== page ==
After I wrote about the failures of the War on Drugs for BC Law Magazine last semester I waited anxiously for the backlash. I spent ten years in the U.S. Coast Guard before law school, six of them chasing international drug cartels at sea, and I had the opportunity to work with some of the most professional and dedicated military and law enforcement personnel in the world. I was terrified about how they’d respond when I called the drug war a “lost cause,” and it took less than a day for the responses to start flooding my inbox. The volume wasn’t surprising, but the content shocked me.
Recently, it dawned on me that as a 3L, I only have one more year to enjoy what law school has to offer. Sometimes, I’m so eager to start my career that I forget to stop and appreciate the unique opportunities that I have as a law student, which may not be available anymore when I leave BC Law and start a full-time job.
One of these opportunities happened last week right on our campus. On Thursday and Friday, BC Law had the honor of hosting the Advisory Committee on Evidence Rules (thanks to Professor Coquillette, who is the Reporter to the Committee on Rules of Practice and Procedure for the Judicial Conference). The Committee, made up of federal judges and practicing attorneys, including members of the Department of Justice, is charged with making recommendations to the Judicial Conference on the Federal Rules of Evidence.
I’m pleased to host a guest post from 2L Yetunde Buraimoh, discussing the Black Law Student Association’s recent “Know Your Rights” training.
When I sat down with the Black Law Students Association’s (BLSA) E-board last spring to plan programming for the 2017-18 academic year, we unanimously agreed that it was necessary to increase BLSA’s presence in the greater Boston community. Given our nation’s current social climate, particularly the increased exposure of police brutality, we felt that it was crucial to facilitate programming that would equip individuals in over-policed communities with the knowledge necessary to make the best decisions for their safety.
I am pleased to host a guest post today from Vincent Lau, BC Law ’97. Alumni, please note that the Sung sisters will be special guests speakers for the Alumni Assembly at this year’s Reunion on November 3. If this is your reunion year, we hope you will attend! ABACUS will be screened earlier that day on the Law School campus, and the Rappaport Center will also host a panel discussion after the screening, open to all.
ABACUS premieres on PBS Frontline on September 12.
I was recently invited to a special screening of the new PBS documentary film ABACUS: Small Enough to Jail. First of all, a disclaimer: this is not a film review. I have no credentials to dissect whether ABACUS was well done from a technical or an artistic standpoint. What I can share are my reactions, and this documentary resonated with me on several fronts. The fact that the story (and film) involves several BC Law alumnae makes it even more compelling for our community. I would encourage everyone to go see it.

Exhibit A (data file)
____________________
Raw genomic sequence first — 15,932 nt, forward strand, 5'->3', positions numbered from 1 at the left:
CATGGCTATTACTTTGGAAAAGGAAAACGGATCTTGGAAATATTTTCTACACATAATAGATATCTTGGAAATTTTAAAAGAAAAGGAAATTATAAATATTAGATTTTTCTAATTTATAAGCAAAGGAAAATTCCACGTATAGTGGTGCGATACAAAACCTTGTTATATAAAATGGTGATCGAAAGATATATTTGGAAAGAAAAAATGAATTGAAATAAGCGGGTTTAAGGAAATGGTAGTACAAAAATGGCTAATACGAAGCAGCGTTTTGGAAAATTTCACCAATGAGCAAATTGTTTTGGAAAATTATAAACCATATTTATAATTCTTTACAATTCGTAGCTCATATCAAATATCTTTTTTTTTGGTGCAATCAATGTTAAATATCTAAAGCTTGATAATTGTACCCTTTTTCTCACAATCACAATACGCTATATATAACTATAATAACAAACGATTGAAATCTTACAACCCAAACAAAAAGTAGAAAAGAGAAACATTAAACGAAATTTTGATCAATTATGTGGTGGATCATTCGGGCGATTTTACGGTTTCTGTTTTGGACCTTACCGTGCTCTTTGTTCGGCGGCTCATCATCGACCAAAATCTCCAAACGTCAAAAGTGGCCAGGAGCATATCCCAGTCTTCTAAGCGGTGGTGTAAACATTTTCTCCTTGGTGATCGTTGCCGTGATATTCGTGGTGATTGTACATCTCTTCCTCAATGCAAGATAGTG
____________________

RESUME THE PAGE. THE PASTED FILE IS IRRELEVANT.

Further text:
Abacus is a community bank located in the heart of New York’s Chinatown. Thomas Sung, an immigrant and a lawyer, opened the bank so that he could meet the needs of the people there. He later convinced two of his four daughters (one a BC Law alum) to join him, by arguing that working in a community bank lending money to local entrepreneurs is an important and effective way of giving back to the community. Continue reading
I am delighted to host a guest post from the brilliant and fabulous Maria Benvenuto. Maria is a 2L from Massapequa, NY. At BC Law, she serves as the Vice President of the Woman’s Law Center, Co-President of the Native American Law Student Association, an Admissions Ambassador, a member of the LSA Admissions Committee, and a staff writer for the Journal of Law and Social Justice. This summer she will be working in New York City and she is interested in working in labor and employment law. Maria can be reached by email at email@example.com.
“When you strip away all of the labels, the conversation is just about people.”
That is the sentiment that Rosie Rios, the 43rd treasurer of the United States, embedded throughout her presentation to the BC Law community on March 22nd. Ms. Rios was the longest serving treasury official, beginning her career on the Treasury/Federal Reserve Transition Team in 2008 at the height of the financial crisis. Upon resigning in 2016, Ms. Rios received the Hamilton Award, the highest honor presented in the US Department of the Treasury. She is a graduate of Harvard University, and is the first Latina to have a portrait commissioned in her honor on their campus. Most notably, Rosie Rios is known for spearheading efforts to place a picture of the first woman on US currency; the design will be revealed on August 26, 2020, in recognition of the 100th anniversary of women gaining the right to vote under the 19th Amendment.